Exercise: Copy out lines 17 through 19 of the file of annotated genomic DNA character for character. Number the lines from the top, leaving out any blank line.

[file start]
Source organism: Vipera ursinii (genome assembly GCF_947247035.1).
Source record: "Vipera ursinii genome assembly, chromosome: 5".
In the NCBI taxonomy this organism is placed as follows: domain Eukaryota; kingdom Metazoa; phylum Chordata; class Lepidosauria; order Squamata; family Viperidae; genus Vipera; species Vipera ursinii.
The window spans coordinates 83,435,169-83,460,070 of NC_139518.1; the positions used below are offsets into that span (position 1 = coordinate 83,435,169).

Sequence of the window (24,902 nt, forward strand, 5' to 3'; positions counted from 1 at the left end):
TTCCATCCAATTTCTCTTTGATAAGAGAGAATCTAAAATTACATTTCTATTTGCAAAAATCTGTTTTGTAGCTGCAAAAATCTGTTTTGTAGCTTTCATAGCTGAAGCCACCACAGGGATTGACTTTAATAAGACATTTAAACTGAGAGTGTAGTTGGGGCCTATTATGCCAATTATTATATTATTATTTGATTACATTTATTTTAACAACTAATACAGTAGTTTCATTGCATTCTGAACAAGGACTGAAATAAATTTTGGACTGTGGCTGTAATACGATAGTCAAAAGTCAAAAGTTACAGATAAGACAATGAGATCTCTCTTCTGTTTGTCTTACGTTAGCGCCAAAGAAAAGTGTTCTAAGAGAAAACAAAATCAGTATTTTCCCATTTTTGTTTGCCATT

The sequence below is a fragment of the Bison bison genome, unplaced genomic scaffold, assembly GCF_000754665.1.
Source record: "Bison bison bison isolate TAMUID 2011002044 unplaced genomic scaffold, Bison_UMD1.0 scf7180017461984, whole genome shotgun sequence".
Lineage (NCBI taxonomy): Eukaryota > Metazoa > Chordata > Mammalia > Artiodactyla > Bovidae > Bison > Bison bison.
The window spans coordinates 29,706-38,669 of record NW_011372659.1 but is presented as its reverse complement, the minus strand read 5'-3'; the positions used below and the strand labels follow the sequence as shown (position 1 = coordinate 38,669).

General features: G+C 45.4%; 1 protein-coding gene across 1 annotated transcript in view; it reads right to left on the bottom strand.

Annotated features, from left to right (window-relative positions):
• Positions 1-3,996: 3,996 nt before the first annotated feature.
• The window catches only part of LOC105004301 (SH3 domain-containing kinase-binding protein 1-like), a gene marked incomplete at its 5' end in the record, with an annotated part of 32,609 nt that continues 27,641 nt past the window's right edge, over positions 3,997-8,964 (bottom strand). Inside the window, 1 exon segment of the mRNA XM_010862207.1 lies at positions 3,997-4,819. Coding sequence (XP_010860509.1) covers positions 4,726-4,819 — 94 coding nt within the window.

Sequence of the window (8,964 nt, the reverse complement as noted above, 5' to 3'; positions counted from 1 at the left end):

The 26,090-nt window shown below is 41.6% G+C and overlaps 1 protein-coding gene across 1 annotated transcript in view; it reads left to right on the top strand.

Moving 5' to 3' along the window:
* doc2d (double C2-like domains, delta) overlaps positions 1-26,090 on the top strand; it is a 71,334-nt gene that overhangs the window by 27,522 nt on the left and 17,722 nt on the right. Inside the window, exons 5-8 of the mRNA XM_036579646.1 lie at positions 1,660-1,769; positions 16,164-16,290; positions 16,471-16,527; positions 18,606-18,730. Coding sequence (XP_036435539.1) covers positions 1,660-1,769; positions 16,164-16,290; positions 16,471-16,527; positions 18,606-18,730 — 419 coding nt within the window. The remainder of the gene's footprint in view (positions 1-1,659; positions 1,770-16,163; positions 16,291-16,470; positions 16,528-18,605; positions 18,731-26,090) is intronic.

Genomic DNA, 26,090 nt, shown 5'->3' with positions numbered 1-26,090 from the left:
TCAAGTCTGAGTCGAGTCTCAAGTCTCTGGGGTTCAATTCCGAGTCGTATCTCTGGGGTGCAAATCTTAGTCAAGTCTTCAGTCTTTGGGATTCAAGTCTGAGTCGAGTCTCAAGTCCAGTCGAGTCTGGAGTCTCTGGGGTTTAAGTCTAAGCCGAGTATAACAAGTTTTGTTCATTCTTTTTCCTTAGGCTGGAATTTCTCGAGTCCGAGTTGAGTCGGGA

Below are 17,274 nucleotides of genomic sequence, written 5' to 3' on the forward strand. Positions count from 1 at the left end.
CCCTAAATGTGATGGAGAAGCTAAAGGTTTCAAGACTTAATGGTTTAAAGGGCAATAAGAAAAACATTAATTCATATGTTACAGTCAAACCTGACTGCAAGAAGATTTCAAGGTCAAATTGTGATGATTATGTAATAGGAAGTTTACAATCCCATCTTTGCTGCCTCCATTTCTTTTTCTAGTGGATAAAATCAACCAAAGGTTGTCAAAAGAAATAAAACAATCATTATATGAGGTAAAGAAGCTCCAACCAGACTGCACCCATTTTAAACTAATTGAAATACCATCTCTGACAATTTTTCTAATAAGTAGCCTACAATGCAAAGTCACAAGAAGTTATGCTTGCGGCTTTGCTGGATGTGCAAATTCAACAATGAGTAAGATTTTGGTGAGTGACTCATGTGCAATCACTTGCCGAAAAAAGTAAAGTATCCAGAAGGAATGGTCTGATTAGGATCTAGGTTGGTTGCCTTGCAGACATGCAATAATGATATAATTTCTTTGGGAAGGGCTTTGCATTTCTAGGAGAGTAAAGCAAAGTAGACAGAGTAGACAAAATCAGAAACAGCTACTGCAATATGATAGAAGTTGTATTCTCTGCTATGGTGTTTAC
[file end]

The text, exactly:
Moving 5' to 3' along the window:
* doc2d (double C2-like domains, delta) overlaps positions 1-26,090 on the top strand; it is a 71,334-nt gene that overhangs the window by 27,522 nt on the left and 17,722 nt on the right. Inside the window, exons 5-8 of the mRNA XM_036579646.1 lie at positions 1,660-1,769; positions 16,164-16,290; positions 16,471-16,527; positions 18,606-18,730. Coding sequence (XP_036435539.1) covers positions 1,660-1,769; positions 16,164-16,290; positions 16,471-16,527; positions 18,606-18,730 — 419 coding nt within the window. The remainder of the gene's footprint in view (positions 1-1,659; positions 1,770-16,163; positions 16,291-16,470; positions 16,528-18,605; positions 18,731-26,090) is intronic.

Genomic DNA, 26,090 nt, shown 5'->3' with positions numbered 1-26,090 from the left: